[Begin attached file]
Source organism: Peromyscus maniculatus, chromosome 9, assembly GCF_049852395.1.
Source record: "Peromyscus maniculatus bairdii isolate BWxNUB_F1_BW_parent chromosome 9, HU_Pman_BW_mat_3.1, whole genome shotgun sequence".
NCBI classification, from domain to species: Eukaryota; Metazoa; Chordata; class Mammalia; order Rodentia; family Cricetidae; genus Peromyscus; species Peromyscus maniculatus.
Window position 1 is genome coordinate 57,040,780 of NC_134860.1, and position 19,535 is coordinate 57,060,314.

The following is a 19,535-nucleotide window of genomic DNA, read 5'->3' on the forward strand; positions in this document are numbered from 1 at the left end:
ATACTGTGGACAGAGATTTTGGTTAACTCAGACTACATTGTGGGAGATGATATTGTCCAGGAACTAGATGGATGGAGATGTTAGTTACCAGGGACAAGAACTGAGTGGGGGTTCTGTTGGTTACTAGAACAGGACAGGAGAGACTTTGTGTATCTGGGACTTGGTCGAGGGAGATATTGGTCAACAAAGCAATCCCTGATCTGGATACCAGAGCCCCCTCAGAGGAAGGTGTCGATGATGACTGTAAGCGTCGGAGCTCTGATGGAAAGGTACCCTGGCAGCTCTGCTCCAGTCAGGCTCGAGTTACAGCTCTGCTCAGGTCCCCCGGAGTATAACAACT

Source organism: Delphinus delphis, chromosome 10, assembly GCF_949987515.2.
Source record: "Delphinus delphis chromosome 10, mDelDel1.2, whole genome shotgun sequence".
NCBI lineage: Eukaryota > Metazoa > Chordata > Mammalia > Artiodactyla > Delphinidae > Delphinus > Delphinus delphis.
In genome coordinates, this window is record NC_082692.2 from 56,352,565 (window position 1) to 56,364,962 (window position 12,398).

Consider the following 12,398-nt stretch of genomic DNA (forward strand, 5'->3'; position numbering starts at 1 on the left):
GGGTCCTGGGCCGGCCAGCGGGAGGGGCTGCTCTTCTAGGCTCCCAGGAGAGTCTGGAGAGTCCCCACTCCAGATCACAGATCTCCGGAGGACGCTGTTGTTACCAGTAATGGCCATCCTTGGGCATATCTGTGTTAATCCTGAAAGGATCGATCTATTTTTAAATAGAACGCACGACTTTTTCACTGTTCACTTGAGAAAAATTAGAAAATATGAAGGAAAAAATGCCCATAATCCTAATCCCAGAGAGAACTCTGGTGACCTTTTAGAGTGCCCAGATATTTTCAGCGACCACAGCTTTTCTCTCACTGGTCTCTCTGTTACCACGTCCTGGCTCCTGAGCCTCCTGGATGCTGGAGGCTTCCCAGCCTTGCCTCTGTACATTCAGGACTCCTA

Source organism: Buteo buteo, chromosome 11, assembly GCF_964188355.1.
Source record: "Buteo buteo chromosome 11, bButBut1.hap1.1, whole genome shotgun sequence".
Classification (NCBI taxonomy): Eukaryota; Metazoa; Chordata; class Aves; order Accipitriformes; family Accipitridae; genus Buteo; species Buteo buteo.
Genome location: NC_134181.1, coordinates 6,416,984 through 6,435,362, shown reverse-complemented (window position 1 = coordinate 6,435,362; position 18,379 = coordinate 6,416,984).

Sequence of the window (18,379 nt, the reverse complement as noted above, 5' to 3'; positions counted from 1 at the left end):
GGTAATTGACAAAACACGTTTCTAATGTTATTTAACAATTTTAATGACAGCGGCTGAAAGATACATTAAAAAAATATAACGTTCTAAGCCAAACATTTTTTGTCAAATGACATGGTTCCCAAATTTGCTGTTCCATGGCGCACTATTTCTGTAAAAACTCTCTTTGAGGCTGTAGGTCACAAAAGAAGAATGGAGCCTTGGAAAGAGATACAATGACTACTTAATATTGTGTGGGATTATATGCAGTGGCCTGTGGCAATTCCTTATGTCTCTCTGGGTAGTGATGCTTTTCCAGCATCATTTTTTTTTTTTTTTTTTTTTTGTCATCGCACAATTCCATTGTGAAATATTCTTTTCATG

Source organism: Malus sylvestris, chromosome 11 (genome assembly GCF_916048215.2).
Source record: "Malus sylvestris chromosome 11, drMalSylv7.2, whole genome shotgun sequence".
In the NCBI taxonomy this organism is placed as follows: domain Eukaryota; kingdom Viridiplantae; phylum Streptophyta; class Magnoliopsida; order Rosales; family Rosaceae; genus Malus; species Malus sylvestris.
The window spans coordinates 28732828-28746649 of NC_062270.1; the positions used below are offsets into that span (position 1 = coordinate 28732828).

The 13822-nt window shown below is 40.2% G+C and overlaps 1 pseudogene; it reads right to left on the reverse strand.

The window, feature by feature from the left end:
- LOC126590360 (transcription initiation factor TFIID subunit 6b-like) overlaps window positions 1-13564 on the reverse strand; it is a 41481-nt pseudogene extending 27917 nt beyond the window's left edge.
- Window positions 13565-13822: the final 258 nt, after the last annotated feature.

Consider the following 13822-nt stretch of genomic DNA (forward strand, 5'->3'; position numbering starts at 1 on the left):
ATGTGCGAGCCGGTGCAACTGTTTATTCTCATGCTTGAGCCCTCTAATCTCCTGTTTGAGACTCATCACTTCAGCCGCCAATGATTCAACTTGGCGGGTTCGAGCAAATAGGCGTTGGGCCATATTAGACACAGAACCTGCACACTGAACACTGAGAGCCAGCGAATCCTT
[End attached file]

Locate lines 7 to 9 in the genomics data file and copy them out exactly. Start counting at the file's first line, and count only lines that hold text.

Source organism: Delphinus delphis, chromosome 10, assembly GCF_949987515.2.
Source record: "Delphinus delphis chromosome 10, mDelDel1.2, whole genome shotgun sequence".
NCBI lineage: Eukaryota > Metazoa > Chordata > Mammalia > Artiodactyla > Delphinidae > Delphinus > Delphinus delphis.